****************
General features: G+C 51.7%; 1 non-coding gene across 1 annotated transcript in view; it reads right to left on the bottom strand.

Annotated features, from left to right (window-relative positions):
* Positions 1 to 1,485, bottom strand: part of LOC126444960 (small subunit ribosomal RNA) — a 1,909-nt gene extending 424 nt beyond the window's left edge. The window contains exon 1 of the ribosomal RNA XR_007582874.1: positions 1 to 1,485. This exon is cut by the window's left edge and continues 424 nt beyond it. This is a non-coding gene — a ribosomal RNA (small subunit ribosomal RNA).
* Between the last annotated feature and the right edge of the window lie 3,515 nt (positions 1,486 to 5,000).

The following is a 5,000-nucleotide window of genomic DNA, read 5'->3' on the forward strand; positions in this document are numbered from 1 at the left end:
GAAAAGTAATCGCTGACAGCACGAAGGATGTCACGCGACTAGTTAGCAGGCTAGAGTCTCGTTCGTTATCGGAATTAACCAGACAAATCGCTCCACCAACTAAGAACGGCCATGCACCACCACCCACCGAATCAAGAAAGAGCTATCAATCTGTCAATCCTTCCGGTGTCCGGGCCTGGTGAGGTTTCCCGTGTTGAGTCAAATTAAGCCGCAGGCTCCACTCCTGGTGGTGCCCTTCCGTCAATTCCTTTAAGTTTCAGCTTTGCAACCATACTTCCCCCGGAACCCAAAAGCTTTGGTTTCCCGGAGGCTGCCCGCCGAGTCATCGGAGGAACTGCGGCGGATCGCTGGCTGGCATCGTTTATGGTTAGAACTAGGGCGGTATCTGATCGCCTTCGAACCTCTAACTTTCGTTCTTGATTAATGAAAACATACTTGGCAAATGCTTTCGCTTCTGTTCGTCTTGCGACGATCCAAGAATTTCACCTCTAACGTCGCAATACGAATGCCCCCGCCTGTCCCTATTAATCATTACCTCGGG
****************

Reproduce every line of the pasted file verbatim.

General features: G+C 51.7%; 1 non-coding gene across 1 annotated transcript in view; it reads right to left on the bottom strand.

Annotated features, from left to right (window-relative positions):
* Positions 1 to 1,485, bottom strand: part of LOC126444960 (small subunit ribosomal RNA) — a 1,909-nt gene extending 424 nt beyond the window's left edge. The window contains exon 1 of the ribosomal RNA XR_007582874.1: positions 1 to 1,485. This exon is cut by the window's left edge and continues 424 nt beyond it. This is a non-coding gene — a ribosomal RNA (small subunit ribosomal RNA).
* Between the last annotated feature and the right edge of the window lie 3,515 nt (positions 1,486 to 5,000).

The following is a 5,000-nucleotide window of genomic DNA, read 5'->3' on the forward strand; positions in this document are numbered from 1 at the left end:
GAAAAGTAATCGCTGACAGCACGAAGGATGTCACGCGACTAGTTAGCAGGCTAGAGTCTCGTTCGTTATCGGAATTAACCAGACAAATCGCTCCACCAACTAAGAACGGCCATGCACCACCACCCACCGAATCAAGAAAGAGCTATCAATCTGTCAATCCTTCCGGTGTCCGGGCCTGGTGAGGTTTCCCGTGTTGAGTCAAATTAAGCCGCAGGCTCCACTCCTGGTGGTGCCCTTCCGTCAATTCCTTTAAGTTTCAGCTTTGCAACCATACTTCCCCCGGAACCCAAAAGCTTTGGTTTCCCGGAGGCTGCCCGCCGAGTCATCGGAGGAACTGCGGCGGATCGCTGGCTGGCATCGTTTATGGTTAGAACTAGGGCGGTATCTGATCGCCTTCGAACCTCTAACTTTCGTTCTTGATTAATGAAAACATACTTGGCAAATGCTTTCGCTTCTGTTCGTCTTGCGACGATCCAAGAATTTCACCTCTAACGTCGCAATACGAATGCCCCCGCCTGTCCCTATTAATCATTACCTCGGG